Editor’s note: Startup Spotlight is a regular feature as part of WRAL TechWire’s Startup Monday package which includes updates to our exclusive Startup Guide, calendars of events, an exclusive list of Triangle Meetups, and a recap of the previous week’s headlines from the state’s entrepreneurial companies.


DURHAM – To bootstrap or not to bootstrap? Sometimes, the decision is already made for you.

“Things were super crazy in the spring of 2000. It’s not like people were hanging around, offering up venture capital,” Joe Colopy, serial entrepreneur and co-partner of Jurassic Capital, recalled while appearing as a panelist as part of Techstar’s inaugural Raleigh-Durham Startup Week last week. “It was very, very different back then.”

He’s speaking, of course, about the early days of his marketing software firm, Bronto. In 2015, he and co-founder, Chaz Felix, became one of the Triangle’s most successful exit stories, bootstrapping the company for 14 years before selling to Netsuite for $200 million.

But at the beginning, in the wake of the 2000 stock market crash and the dot-com bubble, Colopy said it wasn’t so much a choice.

“That’s just kind of the circumstances I found myself in,” he said.  “I was more like, I could kind of muster through this.”

Jurassic Capital, led by team with ties to Bronto Software, closes $20M to invest in growth-stage companies

Bootstrapping, and more

The session that tackled the topic of bootstrapping a company was one of roughly two dozen free seminars held as part of the four-day event.

During the discussion, Colopy shared the stage with Jesse Lipson, the founder and CEO of Levitate, who also bootstrapped his second startup, Sharefile, that sold to Citrix in 2011.

Levitate's CEO and co-founder Jesse Lipson and Jurassic Capital's Joe Colopy appeared as panelists at Raleigh-Durham Startup Week on Thursday.

Jesse Lipson, left, and Joe Colopy, right, speak about the highs and lows of bootstrapping a startup company during a Raleigh-Durham Startup Week session on Thursday, April 21, 2022.

Together, they shared the highs and lows with the audience of a few dozen people, and both said the decision often boils down to circumstances.

“We’ve realized you have to play different games at different times,” said Colopy.

Statistics are sketchy, but experts generally agree that about six million new businesses start up in the U.S. in an average year.  Of those, only about 70,000 startups get angel investment, and fewer than 5,000 land any amount of venture capital.

In Bronto’s case, they had youth and scrappiness, said Colopy, and the stealth resolve to just figure it out. Eventually, venture capitalists did start calling, but by that point it didn’t make sense. “We were already growing great without it,” he said.

Fast-forward to today: Colopy heads the Durham-based equity firm Jurassic Capital, which recently closed on $20 million to invest in growth-stage companies.  It focuses on companies that are generating between $1 and $5 million in annual revenue, he said.

In these cases, he said it’s about leveraging his network and resources to help these companies take it to the next level.  “More often than not, they run into their limitations because of leadership or ambition. It’s just messy in some way. We get involved, and kind of keep that party going.”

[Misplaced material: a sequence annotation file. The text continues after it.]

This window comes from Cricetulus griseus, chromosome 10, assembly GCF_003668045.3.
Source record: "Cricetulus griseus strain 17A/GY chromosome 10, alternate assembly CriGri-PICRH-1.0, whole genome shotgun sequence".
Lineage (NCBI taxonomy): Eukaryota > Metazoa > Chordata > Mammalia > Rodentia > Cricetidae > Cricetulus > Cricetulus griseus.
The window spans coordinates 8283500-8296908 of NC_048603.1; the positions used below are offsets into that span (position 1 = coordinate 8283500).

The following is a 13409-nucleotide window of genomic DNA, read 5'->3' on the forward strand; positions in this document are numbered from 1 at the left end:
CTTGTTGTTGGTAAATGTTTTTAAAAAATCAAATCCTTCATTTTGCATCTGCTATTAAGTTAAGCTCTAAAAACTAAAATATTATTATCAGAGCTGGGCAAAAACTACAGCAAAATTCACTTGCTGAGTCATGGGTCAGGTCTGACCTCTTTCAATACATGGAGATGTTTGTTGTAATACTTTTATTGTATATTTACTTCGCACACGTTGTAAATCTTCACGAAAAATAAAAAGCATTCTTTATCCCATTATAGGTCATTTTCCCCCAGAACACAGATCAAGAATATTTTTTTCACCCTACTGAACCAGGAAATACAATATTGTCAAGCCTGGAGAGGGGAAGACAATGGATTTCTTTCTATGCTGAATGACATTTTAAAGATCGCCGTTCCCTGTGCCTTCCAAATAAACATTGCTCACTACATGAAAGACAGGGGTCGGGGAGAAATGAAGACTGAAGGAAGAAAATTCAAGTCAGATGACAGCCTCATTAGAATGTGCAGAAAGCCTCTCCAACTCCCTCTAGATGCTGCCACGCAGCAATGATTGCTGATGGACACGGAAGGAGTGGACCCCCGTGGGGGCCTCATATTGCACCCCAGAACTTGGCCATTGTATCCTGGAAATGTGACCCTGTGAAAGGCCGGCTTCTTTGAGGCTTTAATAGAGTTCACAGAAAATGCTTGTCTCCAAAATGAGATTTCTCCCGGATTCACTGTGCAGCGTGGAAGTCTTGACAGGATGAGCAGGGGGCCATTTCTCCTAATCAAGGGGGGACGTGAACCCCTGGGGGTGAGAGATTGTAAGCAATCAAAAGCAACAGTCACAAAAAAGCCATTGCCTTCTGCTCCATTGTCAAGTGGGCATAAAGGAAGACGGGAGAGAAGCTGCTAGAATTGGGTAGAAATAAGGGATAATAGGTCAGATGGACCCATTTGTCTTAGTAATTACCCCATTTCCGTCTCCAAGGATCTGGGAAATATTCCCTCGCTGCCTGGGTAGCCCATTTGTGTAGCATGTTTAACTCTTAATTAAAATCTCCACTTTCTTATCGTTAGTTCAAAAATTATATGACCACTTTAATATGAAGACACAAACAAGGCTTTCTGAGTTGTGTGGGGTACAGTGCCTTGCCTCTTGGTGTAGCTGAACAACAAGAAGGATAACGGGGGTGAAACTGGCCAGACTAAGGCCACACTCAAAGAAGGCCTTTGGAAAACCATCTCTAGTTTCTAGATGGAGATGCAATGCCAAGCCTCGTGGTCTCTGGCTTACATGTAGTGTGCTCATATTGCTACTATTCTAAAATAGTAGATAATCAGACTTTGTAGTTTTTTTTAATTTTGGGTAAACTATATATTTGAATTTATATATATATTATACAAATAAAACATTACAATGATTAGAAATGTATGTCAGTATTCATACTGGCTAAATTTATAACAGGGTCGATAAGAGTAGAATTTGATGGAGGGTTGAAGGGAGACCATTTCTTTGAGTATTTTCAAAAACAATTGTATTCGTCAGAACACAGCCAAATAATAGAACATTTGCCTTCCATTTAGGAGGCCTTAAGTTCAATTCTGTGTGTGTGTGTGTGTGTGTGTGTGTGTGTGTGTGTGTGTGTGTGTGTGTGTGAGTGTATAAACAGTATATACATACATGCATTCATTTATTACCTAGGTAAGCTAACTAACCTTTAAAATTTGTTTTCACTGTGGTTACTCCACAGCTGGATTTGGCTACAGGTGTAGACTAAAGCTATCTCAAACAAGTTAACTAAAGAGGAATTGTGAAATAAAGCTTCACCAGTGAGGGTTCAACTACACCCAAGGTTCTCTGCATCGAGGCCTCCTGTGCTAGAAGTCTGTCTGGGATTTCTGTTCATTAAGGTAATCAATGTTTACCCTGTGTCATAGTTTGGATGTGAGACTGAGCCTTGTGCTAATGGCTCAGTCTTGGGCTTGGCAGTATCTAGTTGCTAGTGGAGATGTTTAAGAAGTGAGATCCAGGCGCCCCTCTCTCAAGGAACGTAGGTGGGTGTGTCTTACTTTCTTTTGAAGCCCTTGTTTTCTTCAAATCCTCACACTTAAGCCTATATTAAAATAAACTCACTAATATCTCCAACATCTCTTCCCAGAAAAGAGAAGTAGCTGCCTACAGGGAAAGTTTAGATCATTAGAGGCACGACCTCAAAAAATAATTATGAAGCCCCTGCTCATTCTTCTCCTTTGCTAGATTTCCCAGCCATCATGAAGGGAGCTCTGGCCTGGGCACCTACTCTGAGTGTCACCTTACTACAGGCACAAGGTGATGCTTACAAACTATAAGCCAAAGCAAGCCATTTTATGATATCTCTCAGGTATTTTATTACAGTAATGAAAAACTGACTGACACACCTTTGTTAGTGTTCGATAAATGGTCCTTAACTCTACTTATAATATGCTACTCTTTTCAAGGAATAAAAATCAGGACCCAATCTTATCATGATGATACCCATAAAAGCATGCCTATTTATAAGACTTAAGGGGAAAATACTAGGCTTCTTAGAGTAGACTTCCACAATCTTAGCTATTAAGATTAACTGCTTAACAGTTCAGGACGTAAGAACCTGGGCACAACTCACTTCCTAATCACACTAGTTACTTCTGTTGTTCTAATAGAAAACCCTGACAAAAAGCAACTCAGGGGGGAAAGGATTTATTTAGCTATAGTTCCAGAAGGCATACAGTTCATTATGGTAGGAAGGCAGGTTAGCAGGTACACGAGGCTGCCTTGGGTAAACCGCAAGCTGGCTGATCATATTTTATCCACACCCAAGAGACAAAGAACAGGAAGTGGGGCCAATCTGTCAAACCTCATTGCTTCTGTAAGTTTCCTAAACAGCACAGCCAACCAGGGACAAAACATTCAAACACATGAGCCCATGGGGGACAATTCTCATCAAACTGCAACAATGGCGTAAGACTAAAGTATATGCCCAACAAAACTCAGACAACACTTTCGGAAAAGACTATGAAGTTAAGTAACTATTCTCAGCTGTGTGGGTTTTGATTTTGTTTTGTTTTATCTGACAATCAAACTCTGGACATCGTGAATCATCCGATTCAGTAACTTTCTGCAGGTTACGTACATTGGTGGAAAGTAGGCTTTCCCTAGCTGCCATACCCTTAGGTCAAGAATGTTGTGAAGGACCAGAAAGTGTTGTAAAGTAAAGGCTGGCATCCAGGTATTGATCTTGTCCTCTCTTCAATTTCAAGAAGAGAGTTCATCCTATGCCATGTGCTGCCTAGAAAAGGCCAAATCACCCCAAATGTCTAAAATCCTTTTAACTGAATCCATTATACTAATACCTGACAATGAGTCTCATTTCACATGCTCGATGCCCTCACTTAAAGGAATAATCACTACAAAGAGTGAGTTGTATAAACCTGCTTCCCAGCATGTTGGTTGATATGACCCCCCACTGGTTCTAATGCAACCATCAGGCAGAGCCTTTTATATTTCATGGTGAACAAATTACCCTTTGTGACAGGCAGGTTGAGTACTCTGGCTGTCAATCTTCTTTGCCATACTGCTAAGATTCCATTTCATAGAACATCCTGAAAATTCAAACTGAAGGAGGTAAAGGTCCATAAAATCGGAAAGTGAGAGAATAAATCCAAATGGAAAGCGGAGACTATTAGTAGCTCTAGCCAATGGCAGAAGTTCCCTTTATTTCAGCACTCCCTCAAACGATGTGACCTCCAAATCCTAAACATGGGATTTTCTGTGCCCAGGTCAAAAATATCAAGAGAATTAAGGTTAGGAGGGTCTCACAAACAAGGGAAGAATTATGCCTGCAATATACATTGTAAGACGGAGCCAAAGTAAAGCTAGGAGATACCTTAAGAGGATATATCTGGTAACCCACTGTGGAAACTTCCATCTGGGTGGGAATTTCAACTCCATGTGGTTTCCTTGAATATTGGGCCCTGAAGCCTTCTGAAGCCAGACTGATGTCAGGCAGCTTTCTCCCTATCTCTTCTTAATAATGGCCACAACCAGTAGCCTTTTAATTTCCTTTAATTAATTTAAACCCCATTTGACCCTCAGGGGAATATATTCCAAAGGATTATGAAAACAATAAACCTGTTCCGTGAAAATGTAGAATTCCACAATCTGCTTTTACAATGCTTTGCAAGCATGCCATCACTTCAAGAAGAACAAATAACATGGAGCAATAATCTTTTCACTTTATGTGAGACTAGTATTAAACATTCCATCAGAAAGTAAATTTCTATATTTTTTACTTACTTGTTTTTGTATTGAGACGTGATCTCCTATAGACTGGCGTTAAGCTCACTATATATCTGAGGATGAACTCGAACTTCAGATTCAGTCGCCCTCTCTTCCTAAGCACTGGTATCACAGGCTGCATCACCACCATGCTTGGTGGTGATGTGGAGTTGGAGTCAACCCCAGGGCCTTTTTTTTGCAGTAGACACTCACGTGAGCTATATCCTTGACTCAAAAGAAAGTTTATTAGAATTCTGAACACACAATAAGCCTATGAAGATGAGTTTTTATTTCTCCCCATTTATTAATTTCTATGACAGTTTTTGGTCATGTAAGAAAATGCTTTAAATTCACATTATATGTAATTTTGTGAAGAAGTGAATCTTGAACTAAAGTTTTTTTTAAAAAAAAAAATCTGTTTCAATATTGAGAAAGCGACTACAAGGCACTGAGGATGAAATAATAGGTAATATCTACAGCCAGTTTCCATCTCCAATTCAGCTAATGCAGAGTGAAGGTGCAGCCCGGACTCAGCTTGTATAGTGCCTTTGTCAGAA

Bottom line: “Venture capital is not free,” he said. “It can certainly make sense, but there’s certainly a very real trade off. Money is helpful, but it’s only helpful if you spend it very effectively. And it’s hard to do that at first.”

Why startups should care about branding: Entrepreneurs Joe Colopy, Keith Pigues explain

Bootstrapping versus VC

Lipson, meanwhile, has experienced both sides.

After graduating from Duke University in 2000, the self-taught engineer became a full-time entrepreneur at 23. He launched Sharefile, a file transfer service that he grew to four million users in six years before exiting to Citrix.

Along the way, he also declined to take outside capital. Another dot-com-bust child, he said he’d witnessed a lot of venture capital used “in a really bad ways.” “It left a really bad taste in my mouth about venture capital.”

He also wanted the option to code, experiment and change his mind. But it also took its toll. “I got to 1000 customers before I hired a single employee. I couldn’t because I just didn’t have the cash. That’s a pretty difficult way to live. It made me go slower; and it is really, really hard to do.”

Then in 2018, he launched Real Magic. This time around, it’s a completely different calculus. He’s older with a proven track record.

Its first product is Levitate, a “keep-in-touch” marketing platform, and has helped the company raise $20 million to date including $8 million in 2021. Backers included Tippet Venture Partners, Peter Gassner, and Bull City Venture Partners.

Lipson said his decision to raise funds came down largely to energy levels. “I was 39 [at the time]. I really just did not think I had it in me to do it again.” He also didn’t have to waste time pitching. “I didn’t even build a pitch deck. The capital was there if I wanted, and also it was friendly capital. People that I have relationships with, who would basically let me run the company with a lot of autonomy.”

Ultimately, he concludes: “Bootstrapping is awesome, but you have to be prepared to be unbelievably scrappy and work incredibly hard to overcome the lack of capital.”

Q&A: Raleigh’s Jesse Lipson dishes on the meteoric rise of his Levitate app